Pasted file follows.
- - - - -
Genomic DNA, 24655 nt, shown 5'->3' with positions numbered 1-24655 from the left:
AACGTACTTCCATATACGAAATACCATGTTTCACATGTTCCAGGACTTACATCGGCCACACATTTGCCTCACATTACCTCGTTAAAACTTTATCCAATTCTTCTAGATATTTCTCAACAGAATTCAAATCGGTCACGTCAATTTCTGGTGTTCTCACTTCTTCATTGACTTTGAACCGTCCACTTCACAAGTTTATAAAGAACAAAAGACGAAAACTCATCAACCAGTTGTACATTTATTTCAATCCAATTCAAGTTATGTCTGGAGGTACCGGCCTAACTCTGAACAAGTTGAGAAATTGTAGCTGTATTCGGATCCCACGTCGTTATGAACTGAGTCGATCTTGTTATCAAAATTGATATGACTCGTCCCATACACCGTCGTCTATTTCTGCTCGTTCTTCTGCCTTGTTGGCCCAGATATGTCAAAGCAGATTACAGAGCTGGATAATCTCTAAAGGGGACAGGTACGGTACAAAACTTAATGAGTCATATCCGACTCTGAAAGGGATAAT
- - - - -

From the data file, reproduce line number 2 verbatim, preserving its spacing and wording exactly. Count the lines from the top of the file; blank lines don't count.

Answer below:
AACGTACTTCCATATACGAAATACCATGTTTCACATGTTCCAGGACTTACATCGGCCACACATTTGCCTCACATTACCTCGTTAAAACTTTATCCAATTCTTCTAGATATTTCTCAACAGAATTCAAATCGGTCACGTCAATTTCTGGTGTTCTCACTTCTTCATTGACTTTGAACCGTCCACTTCACAAGTTTATAAAGAACAAAAGACGAAAACTCATCAACCAGTTGTACATTTATTTCAATCCAATTCAAGTTATGTCTGGAGGTACCGGCCTAACTCTGAACAAGTTGAGAAATTGTAGCTGTATTCGGATCCCACGTCGTTATGAACTGAGTCGATCTTGTTATCAAAATTGATATGACTCGTCCCATACACCGTCGTCTATTTCTGCTCGTTCTTCTGCCTTGTTGGCCCAGATATGTCAAAGCAGATTACAGAGCTGGATAATCTCTAAAGGGGACAGGTACGGTACAAAACTTAATGAGTCATATCCGACTCTGAAAGGGATAAT